Household Tricks: How To Add Moisture to the Air Without a Humidifier

Household Tricks: How To Add Moisture to the Air Without a Humidifier

Ashley Poskin
Sep 1, 2016

When the air in your home is being heated during the cold winter months, it can get pretty dry and uncomfortable. Humidifiers are great for keeping the air in your home healthy, but there are other things you can do to help add humidity when the air's drying out your skin, furniture, and woodwork.

  • Set up a drying rack in your bedroom and lay out damp clothing to dry overnight. You'll save energy by not running the dryer, and add more moisture to the air, all while adding the fresh scent of laundry to your room. This works in the bathroom too!
  • In the same way that you might decorate with vases of flowers or bowls of fruit, try decorating with bowls of water. Place a few around your house and the water will evaporate into the dry air. One step further, if you have radiant steam heat: place a water bowl on top of radiators to heat the water and aid in evaporation.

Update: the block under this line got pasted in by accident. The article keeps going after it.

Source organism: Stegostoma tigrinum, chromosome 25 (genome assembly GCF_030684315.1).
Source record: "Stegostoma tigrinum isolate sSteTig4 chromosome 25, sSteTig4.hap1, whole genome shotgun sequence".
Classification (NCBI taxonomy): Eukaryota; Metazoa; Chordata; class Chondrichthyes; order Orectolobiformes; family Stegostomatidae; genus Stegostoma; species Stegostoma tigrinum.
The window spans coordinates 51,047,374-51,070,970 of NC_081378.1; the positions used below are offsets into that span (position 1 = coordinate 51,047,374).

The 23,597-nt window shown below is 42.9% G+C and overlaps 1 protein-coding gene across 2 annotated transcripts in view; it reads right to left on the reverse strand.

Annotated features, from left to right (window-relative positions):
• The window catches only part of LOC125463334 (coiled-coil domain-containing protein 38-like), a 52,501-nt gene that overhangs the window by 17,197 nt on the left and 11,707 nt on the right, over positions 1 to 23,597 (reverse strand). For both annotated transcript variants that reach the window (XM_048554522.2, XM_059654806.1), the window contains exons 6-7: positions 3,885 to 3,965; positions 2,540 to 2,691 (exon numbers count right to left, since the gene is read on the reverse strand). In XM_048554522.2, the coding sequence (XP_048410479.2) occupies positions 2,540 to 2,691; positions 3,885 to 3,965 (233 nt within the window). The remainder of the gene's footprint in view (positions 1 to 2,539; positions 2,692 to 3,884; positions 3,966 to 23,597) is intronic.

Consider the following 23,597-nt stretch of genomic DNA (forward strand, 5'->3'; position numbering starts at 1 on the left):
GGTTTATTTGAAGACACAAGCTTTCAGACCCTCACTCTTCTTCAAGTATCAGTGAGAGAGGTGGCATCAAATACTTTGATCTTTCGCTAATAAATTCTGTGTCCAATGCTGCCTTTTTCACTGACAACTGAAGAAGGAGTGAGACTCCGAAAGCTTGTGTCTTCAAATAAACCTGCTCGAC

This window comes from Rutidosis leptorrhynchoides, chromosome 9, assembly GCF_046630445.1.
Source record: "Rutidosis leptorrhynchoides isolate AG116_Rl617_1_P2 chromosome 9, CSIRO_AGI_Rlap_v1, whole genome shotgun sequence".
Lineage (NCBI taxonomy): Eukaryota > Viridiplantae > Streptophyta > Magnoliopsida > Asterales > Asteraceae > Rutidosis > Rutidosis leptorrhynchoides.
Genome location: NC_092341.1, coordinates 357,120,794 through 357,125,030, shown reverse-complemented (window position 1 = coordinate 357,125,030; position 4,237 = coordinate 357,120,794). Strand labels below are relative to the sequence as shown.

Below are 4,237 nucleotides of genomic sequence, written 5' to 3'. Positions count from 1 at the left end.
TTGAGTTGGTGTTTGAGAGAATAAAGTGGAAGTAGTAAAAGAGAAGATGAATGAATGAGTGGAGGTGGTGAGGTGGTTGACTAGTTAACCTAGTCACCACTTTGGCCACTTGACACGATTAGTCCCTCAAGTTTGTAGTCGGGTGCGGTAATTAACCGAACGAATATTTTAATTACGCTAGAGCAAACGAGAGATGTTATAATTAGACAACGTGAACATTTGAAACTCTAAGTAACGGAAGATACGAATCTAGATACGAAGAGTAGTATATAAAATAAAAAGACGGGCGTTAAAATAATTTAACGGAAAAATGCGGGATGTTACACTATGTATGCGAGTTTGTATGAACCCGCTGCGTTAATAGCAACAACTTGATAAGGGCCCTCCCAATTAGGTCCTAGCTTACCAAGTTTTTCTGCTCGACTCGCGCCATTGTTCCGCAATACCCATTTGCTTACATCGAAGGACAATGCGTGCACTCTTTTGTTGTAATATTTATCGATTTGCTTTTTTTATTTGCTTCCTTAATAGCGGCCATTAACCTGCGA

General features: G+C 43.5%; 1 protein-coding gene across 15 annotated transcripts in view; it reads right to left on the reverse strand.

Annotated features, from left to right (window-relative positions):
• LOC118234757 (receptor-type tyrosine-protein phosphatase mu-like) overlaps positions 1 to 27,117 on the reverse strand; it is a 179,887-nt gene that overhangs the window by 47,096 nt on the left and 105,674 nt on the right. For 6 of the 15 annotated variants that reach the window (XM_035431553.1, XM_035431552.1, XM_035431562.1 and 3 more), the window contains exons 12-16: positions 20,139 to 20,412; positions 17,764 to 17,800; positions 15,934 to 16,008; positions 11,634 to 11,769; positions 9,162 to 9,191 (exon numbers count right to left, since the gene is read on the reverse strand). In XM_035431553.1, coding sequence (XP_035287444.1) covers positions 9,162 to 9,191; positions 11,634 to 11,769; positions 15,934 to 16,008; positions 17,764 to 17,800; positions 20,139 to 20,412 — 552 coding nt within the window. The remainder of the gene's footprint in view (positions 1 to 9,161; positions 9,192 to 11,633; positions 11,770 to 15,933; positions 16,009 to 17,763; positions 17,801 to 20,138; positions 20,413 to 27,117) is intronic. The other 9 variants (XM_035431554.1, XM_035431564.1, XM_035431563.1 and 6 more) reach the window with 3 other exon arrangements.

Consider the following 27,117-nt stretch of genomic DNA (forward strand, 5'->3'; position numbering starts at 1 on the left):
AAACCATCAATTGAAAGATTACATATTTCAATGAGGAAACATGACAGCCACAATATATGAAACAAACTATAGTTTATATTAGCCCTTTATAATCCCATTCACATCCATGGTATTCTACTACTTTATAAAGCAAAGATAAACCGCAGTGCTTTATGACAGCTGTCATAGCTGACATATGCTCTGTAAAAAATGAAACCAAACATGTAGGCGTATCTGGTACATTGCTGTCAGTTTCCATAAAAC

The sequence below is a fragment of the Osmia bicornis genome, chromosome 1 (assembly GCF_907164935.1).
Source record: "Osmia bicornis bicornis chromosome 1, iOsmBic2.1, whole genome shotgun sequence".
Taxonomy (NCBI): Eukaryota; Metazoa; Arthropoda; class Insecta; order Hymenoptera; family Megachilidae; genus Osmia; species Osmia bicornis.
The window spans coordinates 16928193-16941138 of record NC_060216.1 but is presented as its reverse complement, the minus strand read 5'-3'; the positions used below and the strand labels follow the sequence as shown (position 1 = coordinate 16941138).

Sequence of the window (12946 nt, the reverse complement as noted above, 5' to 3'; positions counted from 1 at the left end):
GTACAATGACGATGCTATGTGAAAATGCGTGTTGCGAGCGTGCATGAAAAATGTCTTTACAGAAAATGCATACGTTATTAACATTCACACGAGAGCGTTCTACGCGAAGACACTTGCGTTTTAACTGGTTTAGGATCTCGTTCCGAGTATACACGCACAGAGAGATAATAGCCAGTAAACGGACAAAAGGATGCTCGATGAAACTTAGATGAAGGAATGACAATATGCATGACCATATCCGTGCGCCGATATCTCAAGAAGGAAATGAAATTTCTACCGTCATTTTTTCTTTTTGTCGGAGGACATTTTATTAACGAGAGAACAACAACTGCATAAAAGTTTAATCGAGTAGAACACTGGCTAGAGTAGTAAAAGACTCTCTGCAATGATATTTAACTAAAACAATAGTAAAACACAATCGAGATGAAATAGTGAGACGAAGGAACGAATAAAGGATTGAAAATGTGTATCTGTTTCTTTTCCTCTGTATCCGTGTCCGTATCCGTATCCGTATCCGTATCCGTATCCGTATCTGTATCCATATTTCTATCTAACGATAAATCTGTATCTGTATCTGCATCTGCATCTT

• If you ever take baths, leave the water in the tub after you've finished bathing. Letting it sit and cool completely allows more moisture to evaporate into the air than when you're showering. Note: We don't recommend leaving bath water unattended if you have small children.
  • Cook on the stovetop. Not only is this a cozy practice during cold winter weather, it also releases moisture into your home's air. If you're cooking something that can be done either on the stovetop or in the oven, opt for the stovetop when the air is dry. The oven dries the air out even more, but the stovetop adds much-needed moisture.

Re-edited from an original post by Regina Yunghans published on 2.1.10-NT

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